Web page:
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Antitrust in 60 Seconds: What Is the “Essential Facilities Doctrine” in the U.S.?

· April 4, 2018

The 60-Second Read:

The essential facilities doctrine is a “mandatory access remedy” that imposes a duty on a monopolist firm to deal with competitors by requiring “a monopolist to provide access to a ‘facility’ that the monopolist controls and that is deemed necessary for effective competition.”

The existence of the essential facilities doctrine in the U.S. competition legal framework remains debatable. The essential facilities doctrine has never been explicitly recognized by the U.S. Supreme Court. However, some lower courts have ruled that in some instances, a monopolist may deny access to a facility deemed necessary to compete in a defined market to harm competitors. So for example, if a railroad company controlled the only bridge across the Mississippi, and therefore had complete control of whether other railroad companies could serve customers who needed to cross the Mississippi river. An essential facilities remedy would require the Mississippi monopolist to allow others to use the bridge at a fair rate, if the Mississippi monopolist were to deny access to the bridge to competing railroad companies.

Some scholars have criticized this doctrine as being overly regulatory and having constitutional concerns, while others have argued that it is a useful, but limited, tool that will create benefits to society as a whole through a regime of open access.  One of the most important aspect of the essential facilities doctrine was raised by Areeda, who argued that court-imposed duties to deal undermine incentives to innovate.

What is the essential facilities doctrine?

The essential facilities doctrine or the ‘bottleneck’ doctrine is part of an old, if controversial, theory of antitrust liability, whereby a monopolist leverages its monopoly power to obtain a competitive advantage by denying access to an essential facility. The essential facilities doctrine remedy for this anticompetitive practice is the imposition of an obligation on the monopolist to deal with competitors by granting access to the so-called essential facility. This is an exception to the ordinary rule that a company has no duty to deal with their competitors.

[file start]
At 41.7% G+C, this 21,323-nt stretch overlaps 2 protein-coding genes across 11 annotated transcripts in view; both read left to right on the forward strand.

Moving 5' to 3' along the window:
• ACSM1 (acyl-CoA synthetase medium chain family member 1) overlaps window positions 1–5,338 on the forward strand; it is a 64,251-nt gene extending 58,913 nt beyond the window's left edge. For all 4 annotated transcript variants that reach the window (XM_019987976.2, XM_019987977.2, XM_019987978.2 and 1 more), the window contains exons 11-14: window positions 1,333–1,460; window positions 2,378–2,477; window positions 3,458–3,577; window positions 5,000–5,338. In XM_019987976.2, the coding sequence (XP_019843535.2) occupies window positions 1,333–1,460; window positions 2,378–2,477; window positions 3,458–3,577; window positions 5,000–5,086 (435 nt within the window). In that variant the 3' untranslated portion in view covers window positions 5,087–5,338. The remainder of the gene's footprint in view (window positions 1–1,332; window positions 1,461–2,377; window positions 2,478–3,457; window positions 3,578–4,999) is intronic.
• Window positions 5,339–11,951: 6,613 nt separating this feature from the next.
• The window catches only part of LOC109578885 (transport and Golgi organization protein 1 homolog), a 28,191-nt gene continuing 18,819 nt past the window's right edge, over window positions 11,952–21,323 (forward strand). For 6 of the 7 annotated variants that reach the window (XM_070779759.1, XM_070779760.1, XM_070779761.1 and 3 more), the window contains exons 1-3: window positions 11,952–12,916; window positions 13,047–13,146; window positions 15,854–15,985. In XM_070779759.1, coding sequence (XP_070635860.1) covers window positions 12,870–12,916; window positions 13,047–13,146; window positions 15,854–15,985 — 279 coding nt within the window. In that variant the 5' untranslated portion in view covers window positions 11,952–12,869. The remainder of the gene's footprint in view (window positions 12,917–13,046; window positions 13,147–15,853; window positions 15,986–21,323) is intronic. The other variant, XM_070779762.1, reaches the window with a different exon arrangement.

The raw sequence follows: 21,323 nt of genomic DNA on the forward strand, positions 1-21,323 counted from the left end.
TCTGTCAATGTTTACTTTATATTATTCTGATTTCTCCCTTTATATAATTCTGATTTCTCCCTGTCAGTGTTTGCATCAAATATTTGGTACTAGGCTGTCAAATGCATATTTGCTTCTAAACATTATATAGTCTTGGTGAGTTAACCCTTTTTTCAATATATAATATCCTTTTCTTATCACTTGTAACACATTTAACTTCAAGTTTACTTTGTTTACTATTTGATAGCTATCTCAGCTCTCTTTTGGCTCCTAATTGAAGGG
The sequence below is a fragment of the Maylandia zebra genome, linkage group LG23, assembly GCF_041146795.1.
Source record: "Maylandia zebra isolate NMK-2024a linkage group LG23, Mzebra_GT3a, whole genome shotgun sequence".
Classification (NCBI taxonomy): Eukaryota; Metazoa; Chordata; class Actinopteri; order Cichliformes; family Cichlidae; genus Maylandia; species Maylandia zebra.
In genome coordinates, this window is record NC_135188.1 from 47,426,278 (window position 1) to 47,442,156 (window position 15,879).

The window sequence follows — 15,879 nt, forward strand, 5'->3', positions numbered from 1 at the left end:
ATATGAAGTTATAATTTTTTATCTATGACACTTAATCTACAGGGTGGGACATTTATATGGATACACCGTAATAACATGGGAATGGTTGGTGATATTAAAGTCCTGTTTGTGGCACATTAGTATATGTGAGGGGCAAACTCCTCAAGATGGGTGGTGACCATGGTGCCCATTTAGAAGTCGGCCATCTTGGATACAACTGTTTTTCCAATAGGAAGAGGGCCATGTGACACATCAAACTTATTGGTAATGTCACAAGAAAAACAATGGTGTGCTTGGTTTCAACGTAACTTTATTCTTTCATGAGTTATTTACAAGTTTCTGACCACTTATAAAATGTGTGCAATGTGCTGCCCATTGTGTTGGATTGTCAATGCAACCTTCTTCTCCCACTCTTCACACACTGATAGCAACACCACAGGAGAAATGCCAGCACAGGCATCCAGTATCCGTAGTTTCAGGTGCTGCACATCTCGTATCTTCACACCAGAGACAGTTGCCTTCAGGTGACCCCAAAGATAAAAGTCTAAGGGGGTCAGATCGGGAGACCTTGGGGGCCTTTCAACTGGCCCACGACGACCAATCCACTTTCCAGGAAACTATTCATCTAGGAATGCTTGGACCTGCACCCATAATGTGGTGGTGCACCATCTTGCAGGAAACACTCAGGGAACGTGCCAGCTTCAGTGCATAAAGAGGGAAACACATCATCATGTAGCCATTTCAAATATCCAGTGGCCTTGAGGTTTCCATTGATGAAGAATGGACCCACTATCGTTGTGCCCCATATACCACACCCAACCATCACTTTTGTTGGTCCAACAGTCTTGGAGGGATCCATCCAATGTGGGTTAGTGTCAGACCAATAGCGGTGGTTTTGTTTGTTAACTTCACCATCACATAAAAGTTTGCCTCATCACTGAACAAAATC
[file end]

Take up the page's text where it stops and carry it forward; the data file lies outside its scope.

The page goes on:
In the U.S., the Supreme Court has explicitly remained agnostic on whether the essential facilities doctrine exists. In fact, in the 2004 case Verizon Communications v. Trinko, the Supreme Court stated: “We have never recognized such a doctrine, . . . and we find no need either to recognize it or to repudiate it here.”

Where does the U.S. Supreme Court stand?

The essential facilities doctrine was first named in 1977, by the D.C. Circuit case Hecht v. Pro-Football. Prior to the Hecht decision, there had been a line of cases decided by the Supreme Court that seemed to intentionally start what became the essential facilities doctrine (Terminal Railroad, Associated Press, Otter Tail). In fact, prior to the Supreme Court decision in Trinko, as Pitofsky notes, it was believed that the Supreme Court had endorsed the essential facilities doctrine that was developed in lower courts. This doctrine was perhaps expressed most clearly in the Seventh Circuit’s 1983 opinion in MCI Communications v. AT&T, which stated that there are “four elements necessary to establish liability under the essential facilities doctrine: (1) control of the essential facility by a monopolist; (2) a competitor’s inability practically or reasonably to duplicate the essential facility; (3) the denial of the use of the facility to a competitor; and (4) the feasibility of providing the facility.”

In the Post-Hecht decision Aspen Skiing, the Supreme Court seemed to further condone the doctrine, but not by name. However, the Supreme Court noted that the antitrust laws did not impose duties to deal on monopolists, and therefore, the decision should be construed as a narrow exception to the general principle. This principle was further clarified in the Trinko decision: declaring that the Aspen Skiing decision was “at or near the outer boundary of § 2 liability” and stating that the Supreme Court has not and will not (yet) recognize or repudiate the essential facilities doctrine.

Trinko also specifically names the essential facilities doctrine, and states “[w]e have never recognized such a doctrine, see Aspen Skiing Co., and we find no need either to recognize it or to repudiate it here.” And while the Court refuses to say whether the doctrine exists, it does state that if it did exist it would not apply to situations in which other laws or regulations already have provisions to provide access to facilities.

Trinko certainly narrowed the exceptions to the rule that a company has no duty to deal with its competitors. However, it is likely the essential facilities doctrine remains in some form until the Supreme Court definitively says otherwise. In the meantime, there will be some confusion as to the doctrine’s scope and other practical considerations such as whether the essential facilities doctrine is a cause of action separate from its prescribed remedy, or in other words, whether monopolizing an essential facility is an antitrust violation that could be punished through other remedies – like damage awards.